light helps us see color
God's plan for rainbows- Genesis 9:14-15 says, "When I bring clouds over the earth and the bow is seen in the clouds, I will remember my covenant that is between me and you and every living creature of all flesh. And the waters shall never again become a flood to destroy all flesh."
We are continuing to collect information about God and His creation with our first gift, our sense of sight.
What makes a rainbow?
When white light is bent in a prism, a spectrum of color is displayed. This is what we call a rainbow. The colors that make up a rainbow are:
Red, Orange, Yellow, Green, Blue, Indigo and Violet aka ROY G BIV
Our opening activity is of the students coloring a rainbow. This is my favorite picture of a rainbow because Jesus is at the beginning of it. Without Jesus we wouldn't have light, and definitely without light, we wouldn't be able to see color.
While I am not a fan of this title or the author's worldview, I do like how simple he made the explanation of rainbows. He begins with a ball and shows how light travels in a straight path but can be reflected, refracted and absorbed.
Can we see color in the dark?
Using some colored paper flags, dim the lights and see if they can tell which color is what.
I used colors red, orange, green, blue, black and brown. I would mix up the color flags and then turn off the light. I held up a flag and the students would guess every color. We did this at least 4 times. Every time, the answers were varied therefore proving that we cannot distinguish color without light.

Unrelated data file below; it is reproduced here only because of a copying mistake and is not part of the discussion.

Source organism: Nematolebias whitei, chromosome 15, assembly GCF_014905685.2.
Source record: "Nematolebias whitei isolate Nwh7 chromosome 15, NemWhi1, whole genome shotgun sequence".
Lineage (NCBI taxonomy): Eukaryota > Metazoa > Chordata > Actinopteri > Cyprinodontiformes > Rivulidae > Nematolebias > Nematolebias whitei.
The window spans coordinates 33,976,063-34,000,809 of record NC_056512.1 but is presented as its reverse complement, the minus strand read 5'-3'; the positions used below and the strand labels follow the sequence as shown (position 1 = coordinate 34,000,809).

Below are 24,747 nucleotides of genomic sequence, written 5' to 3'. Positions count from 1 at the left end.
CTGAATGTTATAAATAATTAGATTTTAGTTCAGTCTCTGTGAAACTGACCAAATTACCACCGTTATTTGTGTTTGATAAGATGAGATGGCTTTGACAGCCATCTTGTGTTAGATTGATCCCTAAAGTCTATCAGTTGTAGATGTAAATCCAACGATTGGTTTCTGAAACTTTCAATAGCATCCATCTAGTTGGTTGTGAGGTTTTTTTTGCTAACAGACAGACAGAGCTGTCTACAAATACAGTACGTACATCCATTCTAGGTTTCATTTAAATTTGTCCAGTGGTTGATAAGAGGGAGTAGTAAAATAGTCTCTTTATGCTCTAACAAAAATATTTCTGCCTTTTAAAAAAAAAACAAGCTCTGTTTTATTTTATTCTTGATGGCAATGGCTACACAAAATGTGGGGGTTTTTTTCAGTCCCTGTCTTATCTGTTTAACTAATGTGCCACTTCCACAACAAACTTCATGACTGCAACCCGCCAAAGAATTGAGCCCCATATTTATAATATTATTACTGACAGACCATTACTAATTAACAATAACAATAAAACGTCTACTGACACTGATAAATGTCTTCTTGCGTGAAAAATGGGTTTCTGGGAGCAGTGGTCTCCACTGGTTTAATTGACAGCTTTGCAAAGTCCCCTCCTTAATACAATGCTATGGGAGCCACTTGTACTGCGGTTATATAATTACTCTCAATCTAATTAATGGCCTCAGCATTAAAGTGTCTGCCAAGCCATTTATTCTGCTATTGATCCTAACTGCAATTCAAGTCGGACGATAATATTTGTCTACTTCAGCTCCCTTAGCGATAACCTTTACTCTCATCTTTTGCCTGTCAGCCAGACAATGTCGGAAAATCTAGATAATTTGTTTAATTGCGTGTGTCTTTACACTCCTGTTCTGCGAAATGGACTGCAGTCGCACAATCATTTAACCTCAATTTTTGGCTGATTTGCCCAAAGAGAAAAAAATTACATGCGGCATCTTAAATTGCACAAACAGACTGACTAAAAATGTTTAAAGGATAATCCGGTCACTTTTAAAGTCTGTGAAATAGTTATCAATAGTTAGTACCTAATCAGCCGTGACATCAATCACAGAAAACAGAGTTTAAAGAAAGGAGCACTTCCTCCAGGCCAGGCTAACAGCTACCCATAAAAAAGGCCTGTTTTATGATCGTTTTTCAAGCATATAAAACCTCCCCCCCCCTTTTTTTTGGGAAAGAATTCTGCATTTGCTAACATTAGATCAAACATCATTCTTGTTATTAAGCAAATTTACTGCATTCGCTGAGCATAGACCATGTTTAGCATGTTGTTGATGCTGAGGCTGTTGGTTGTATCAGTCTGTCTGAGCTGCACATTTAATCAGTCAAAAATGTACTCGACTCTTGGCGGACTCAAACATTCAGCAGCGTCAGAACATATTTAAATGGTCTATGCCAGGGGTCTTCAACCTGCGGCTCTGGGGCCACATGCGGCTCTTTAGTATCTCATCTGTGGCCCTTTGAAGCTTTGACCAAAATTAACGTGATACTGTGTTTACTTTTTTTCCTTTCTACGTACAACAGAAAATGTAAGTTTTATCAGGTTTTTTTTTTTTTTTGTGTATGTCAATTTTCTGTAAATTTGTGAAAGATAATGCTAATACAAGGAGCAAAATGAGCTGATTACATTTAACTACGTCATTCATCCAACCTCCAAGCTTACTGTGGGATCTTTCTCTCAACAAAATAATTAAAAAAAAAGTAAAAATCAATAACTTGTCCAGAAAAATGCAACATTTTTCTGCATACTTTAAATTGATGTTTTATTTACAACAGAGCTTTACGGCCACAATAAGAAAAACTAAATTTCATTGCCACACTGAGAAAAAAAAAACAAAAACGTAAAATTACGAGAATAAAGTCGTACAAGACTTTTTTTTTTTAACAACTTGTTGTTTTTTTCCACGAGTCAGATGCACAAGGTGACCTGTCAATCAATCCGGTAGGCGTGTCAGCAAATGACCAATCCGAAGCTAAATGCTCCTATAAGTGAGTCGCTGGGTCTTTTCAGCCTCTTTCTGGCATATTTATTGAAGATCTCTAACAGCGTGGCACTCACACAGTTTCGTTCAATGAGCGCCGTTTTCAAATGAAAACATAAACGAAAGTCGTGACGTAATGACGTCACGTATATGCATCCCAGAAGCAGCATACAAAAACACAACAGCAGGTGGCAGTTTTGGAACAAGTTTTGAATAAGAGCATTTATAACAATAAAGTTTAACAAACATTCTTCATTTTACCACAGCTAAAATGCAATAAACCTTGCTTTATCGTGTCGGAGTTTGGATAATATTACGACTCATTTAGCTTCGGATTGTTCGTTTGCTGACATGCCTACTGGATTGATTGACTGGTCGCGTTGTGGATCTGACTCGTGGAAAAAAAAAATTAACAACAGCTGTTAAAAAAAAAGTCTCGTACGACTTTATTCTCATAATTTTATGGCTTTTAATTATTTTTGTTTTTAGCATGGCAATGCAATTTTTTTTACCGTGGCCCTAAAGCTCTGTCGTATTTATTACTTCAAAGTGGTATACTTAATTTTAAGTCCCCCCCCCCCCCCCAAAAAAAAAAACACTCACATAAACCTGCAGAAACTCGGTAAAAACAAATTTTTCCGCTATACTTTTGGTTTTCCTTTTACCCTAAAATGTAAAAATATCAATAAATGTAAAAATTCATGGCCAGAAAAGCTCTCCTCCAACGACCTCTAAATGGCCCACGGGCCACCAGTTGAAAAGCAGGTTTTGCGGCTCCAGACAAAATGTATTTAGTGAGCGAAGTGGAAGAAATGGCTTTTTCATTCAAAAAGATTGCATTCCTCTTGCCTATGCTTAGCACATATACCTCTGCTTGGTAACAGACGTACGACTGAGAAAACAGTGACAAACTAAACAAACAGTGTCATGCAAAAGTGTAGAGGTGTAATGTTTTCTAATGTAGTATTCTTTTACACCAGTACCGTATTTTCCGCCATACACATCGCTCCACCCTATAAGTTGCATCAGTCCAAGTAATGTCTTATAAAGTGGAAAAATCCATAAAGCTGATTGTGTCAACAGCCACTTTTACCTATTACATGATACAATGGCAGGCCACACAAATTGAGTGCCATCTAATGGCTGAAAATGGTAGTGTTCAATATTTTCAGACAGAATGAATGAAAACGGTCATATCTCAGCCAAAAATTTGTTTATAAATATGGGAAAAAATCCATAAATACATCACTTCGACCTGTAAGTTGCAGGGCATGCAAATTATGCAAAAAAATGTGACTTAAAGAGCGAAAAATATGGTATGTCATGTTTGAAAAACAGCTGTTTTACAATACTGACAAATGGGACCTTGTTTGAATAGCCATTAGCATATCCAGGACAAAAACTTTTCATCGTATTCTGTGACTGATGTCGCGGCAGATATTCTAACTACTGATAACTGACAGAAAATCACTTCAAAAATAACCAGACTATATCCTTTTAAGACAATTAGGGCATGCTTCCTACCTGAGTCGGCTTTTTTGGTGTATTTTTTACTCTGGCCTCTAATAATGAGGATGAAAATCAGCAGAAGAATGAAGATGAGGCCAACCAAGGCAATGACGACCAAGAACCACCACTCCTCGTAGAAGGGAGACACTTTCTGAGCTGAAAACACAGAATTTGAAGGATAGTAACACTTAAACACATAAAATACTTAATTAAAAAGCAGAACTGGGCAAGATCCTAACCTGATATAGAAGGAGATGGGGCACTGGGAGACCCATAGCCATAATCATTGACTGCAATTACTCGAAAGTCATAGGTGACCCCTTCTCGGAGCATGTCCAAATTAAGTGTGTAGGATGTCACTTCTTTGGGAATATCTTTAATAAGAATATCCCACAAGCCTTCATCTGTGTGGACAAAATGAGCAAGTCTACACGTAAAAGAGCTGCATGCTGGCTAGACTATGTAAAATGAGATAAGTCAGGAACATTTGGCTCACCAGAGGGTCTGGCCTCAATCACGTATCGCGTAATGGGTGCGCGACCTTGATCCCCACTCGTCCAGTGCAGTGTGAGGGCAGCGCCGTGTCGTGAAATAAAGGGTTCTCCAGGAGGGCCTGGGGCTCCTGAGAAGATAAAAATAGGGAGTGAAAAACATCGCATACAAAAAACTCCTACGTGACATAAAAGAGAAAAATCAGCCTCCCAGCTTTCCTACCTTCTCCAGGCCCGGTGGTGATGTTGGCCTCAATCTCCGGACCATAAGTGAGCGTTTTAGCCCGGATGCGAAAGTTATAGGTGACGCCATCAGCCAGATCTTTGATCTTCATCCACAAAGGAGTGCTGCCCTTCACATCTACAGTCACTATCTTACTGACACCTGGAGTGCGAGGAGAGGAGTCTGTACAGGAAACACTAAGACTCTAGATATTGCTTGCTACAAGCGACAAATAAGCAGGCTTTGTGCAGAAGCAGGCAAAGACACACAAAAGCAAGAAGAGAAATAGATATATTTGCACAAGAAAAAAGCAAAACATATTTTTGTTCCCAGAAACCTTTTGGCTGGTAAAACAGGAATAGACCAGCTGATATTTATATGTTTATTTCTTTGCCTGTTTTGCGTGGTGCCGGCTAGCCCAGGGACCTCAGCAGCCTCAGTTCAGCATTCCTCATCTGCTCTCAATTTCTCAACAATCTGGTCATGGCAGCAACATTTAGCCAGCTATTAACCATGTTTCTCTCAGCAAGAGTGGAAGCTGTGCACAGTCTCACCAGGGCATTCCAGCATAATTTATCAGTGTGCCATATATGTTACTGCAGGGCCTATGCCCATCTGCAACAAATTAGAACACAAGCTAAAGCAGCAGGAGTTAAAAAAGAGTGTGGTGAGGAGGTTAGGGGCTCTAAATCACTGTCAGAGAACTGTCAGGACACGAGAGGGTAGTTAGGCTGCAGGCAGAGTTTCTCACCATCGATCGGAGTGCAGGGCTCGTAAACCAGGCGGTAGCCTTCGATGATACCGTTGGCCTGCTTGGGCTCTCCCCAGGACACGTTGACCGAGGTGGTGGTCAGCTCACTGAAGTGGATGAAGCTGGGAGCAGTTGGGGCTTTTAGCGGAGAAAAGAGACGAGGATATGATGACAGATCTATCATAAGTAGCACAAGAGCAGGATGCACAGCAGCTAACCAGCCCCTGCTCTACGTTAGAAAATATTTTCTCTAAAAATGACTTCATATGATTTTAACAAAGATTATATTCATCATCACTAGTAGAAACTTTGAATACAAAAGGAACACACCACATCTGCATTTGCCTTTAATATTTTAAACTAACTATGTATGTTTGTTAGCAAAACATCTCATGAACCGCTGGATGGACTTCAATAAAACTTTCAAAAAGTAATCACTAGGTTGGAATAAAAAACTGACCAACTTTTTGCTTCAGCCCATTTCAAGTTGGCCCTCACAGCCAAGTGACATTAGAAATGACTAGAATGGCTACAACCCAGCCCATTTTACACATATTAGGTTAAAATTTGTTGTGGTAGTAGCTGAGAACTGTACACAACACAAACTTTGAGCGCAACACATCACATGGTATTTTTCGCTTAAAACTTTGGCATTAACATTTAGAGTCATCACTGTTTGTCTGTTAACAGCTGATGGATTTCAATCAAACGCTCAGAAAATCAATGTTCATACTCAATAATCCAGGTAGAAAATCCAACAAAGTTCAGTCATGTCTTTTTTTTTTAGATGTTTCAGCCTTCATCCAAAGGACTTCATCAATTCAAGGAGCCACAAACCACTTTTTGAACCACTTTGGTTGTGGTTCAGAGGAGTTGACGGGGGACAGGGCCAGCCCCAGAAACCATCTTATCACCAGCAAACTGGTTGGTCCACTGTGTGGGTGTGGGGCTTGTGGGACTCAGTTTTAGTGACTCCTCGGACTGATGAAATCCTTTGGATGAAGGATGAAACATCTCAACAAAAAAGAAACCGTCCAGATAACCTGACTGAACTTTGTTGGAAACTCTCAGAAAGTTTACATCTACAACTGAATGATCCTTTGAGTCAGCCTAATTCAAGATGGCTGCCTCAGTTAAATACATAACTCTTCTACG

Let's Go for An Energy Walk
All colors have an energy level, just like all people have energy levels. Young children have a higher energy level than middle-aged adults and middle-aged adults tend to have more energy than an older adult.
Likewise, the energy levels follow the ROY G BIV (Red, Orange, Yellow, Green, Blue, Indigo, and Violet) spectrum with Red being the lower energy color and purple being the higher energy color.
We took a walk outside using these different colors on our way to determine how fast we walked outside.
Hunt for rainbows
Using prisms, the students were able to focus the white light through it and observe rainbows on the sidewalk. Sometimes the prism would only reflect the light. If we rotated the prism, it would show a rainbow.
Likewise, I bought some bubble solution and had the students blow bubbles to see if they could spot some rainbows on the bubbles. These kids loved blowing bubbles. They would call out the colors they could see in the bubbles.
Name some colors of the rainbow.
The students can choose which Prism sheet they would like to do this week. There are three to choose from in their Five Gifts book. Each one is slightly different.